Monday, November 7, 2022

The Bazaar, It is Over!

Let me tell you just briefly about my bazaar month. And yes, my friends, it was a month!

For the last eleven months, the bazaar has been on all our minds at church, but in a different context than this last month. We had social events, tested food, made items to sell, casually reached out to vendors who might be interested, discussed casserole recipes and what baked goods should be made. Generally, lots of socializing and companionship and outreach was done in the course of our daily routines in service of the bazaar. In other words, a good time was had by all.

Then, as the kids say, things got real. At least for a small and dedicated group of people who insanely volunteered to take up the staff, so to speak, and deal with everything that had been back loaded into the planning and organizing, mostly by necessity.

Signs needed to be put up around the church. Facebook blasts needed to be sent multiple times a day with photos of vendor items and food. Ads needed to be placed in the local paper.

Boxes and boxes of donated hand knit items (remember those  knitted pumpkins?) were sorted, with two other people deciding on the pricing and then attaching tags. Display decisions needed to be made for church sold items (Hello, baskets and hooks and bowls and clothing racks).

 Then there was the actual making of all the casseroles that had to be baked, then rest and be frozen. The same with the baked goods, only in this case prices needed to be decided along with display options. Clamshells for the cupcakes, or boxes? Casseroles needed to have ingredients and instructions. Baked goods needed to be marked for allergies (with colored dots). Nuts or no nuts, chocolate, gluten free, and so on.

On the three days before the actual bazaar, everything needed to be set up. Money decisions needed to be made (where to set up and who would take the money). All the casseroles needed to be brought to the church freezer and all the baked goods to the kitchen the day before.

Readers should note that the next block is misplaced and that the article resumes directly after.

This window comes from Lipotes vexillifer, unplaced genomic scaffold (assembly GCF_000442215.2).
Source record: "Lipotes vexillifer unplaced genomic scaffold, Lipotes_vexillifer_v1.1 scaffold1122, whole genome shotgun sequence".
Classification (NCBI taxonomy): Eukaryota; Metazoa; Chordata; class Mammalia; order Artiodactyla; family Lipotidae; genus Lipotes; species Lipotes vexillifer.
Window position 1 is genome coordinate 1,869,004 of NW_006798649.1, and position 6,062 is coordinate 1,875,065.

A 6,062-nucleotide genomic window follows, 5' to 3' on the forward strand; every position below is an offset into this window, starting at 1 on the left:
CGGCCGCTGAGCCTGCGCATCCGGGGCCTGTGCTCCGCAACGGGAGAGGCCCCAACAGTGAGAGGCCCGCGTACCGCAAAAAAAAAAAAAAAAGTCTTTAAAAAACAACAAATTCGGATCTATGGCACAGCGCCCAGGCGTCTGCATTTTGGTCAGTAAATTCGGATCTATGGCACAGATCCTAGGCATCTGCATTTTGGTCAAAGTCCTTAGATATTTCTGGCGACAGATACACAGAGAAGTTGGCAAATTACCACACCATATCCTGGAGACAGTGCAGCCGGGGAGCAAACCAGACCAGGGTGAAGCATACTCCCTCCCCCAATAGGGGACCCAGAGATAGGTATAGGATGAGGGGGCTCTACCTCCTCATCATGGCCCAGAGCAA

In addition to all the chores mentioned above, I had my own booth and was vending at said bazaar, adding a whole new level to the time management issue as I needed to sew and price and display my own items and also set up my booth.

And that, my friends, is the most brief of descriptions as to where I have been for 30 days or so!!

The good news is that lots and lots of money was raised for charity. More even than the bazaars held pre-pandemic. A good time was had by all, most everything sold, and another bazaar year is in the books.

And in truth, I mainly had a wonderful time with wonderful people. Which means that, dare I say it, I will probably volunteer in the same capacity next year.

After a good ten months of rest, thank you very much!


  1. I am glad you had fun, even if the work was a little overwhelming.

  2. I've never heard of selling casserole at a church bazaar but what a great idea! Isn't that what church ladies are known for. I'm glad it was fun and your hard work paid off both for fundraising and personal needs for friends and activity.

  3. I love the idea of selling frozen casseroles, too. Very reasonably priced!

  4. That all sounds very exhausting! The prices on those casseroles looked very good - I recall my godmother's church selling chicken pot pies but there was no bazaar attached to it. One ordered and picked up at the church the day of the event.
    Sounds like you did well with your booth as well. I'm sure the funds for charity will be much appreciated too.

  5. Bazaars are loads of work, but lots of fun getting to the end. Glad you enjoyed yours.

    God bless.

  6. Sounds like it was a fabulous event and that you enjoyed it all!

  7. Congratulations! Sounds like all that hard work and crucial planning was worth the effort! You did good!


Thanks for stopping by! I love to hear from others, and I also love to hear all points of view.. Just leave the profanity and insults at home, OK? Thanks!!